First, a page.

Chasing Last Week’s Mortgage Rates | How Rates Change

Yesterday, a Seattle area homeowner I’ve been providing rate quotes to told me they’d like to lock if they could have the rate quote I provided him last week when mortgage rates were at an all time low.  Six months ago, there would be a greater possibility that I would be able to offer her the same rate at the same price as last week prior to the Fed’s ruling on how mortgage originators are compensated (referred to as LO Comp).

LO Comp has done two things:

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The Day After the Fed’s Rule on Loan Originator Compensation

Poker Like it or not, the Fed’s rule on how mortgage originators can be compensated is in full effect today.   It’s hard to tell exactly how much this has impacted mortgage rates as mortgage backed securities are being beat up pretty hard from fears of inflation (rates would be higher today regardless of the Fed’s rule).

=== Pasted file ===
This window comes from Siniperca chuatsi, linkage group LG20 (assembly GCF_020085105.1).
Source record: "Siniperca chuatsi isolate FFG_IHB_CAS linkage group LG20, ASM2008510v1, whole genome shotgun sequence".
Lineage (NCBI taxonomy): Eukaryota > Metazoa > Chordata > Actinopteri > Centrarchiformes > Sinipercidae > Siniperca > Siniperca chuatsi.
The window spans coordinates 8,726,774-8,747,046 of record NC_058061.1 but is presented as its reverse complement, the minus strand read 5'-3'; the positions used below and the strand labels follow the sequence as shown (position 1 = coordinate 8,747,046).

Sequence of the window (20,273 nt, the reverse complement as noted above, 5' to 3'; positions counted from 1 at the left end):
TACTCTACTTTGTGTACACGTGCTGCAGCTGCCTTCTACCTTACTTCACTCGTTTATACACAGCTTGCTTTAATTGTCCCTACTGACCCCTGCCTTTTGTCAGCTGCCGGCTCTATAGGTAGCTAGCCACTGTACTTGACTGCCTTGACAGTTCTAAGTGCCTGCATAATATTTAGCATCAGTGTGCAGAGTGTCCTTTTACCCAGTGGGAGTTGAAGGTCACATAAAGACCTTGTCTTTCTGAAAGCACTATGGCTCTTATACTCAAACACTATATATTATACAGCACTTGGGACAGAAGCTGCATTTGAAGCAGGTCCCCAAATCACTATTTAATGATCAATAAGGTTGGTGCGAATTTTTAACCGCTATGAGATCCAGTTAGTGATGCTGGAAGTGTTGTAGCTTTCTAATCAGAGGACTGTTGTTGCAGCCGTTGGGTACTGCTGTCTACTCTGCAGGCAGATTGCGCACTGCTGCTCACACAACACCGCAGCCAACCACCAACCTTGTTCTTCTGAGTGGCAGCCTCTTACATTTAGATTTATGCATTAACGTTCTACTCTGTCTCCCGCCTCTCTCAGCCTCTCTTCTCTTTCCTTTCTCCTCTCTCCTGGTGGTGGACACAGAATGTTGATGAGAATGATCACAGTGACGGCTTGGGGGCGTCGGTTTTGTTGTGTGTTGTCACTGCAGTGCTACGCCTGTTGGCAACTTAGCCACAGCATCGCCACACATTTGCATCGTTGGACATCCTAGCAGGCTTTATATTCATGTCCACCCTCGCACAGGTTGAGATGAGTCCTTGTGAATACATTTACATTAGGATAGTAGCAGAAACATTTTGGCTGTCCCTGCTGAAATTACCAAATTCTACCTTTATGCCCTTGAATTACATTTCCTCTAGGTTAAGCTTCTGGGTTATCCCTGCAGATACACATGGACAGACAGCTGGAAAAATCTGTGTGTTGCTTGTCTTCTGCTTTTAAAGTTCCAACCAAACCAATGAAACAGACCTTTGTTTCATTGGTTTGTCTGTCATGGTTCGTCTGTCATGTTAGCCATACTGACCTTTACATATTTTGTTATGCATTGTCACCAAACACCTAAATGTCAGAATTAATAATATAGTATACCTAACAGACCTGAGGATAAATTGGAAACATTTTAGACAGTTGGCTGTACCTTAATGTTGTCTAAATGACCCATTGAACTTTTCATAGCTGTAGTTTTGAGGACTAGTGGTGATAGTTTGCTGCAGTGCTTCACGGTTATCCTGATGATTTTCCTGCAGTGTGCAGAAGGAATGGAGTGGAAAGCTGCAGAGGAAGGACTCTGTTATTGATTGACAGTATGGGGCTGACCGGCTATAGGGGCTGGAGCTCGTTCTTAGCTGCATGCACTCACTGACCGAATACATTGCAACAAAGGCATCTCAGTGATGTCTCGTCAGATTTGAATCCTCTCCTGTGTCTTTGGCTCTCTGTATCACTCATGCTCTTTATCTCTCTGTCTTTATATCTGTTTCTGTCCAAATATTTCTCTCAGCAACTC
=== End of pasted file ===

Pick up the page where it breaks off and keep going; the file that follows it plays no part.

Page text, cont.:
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Poll Results: How Would You Like Your Mortgage Originator Compensated?


Our poll is over and I’m actually a little surprised by the results: a majority prefers the current most common form of mortgage originator compensation.

Points, based on a percentage of the loan amount received 48.9% of the vote.   Followed by hourly, based on work performed, at 31.1%.  Paying your mortgage originator a flat fee, the same fee for everyone, came in last at 20%.

I hope the FED and Washington State’s DFI reads this… right now they’re both trying to change how mortgage originators are paid. 

Shouldn’t it be up to the consumer?  They have the right to vote with their feet.  If they don’t like how a mortgage originator feels they should be compensated, they can walk.

Our government getting involved with how an industry is paid is very troubling to me.  

Your thoughts?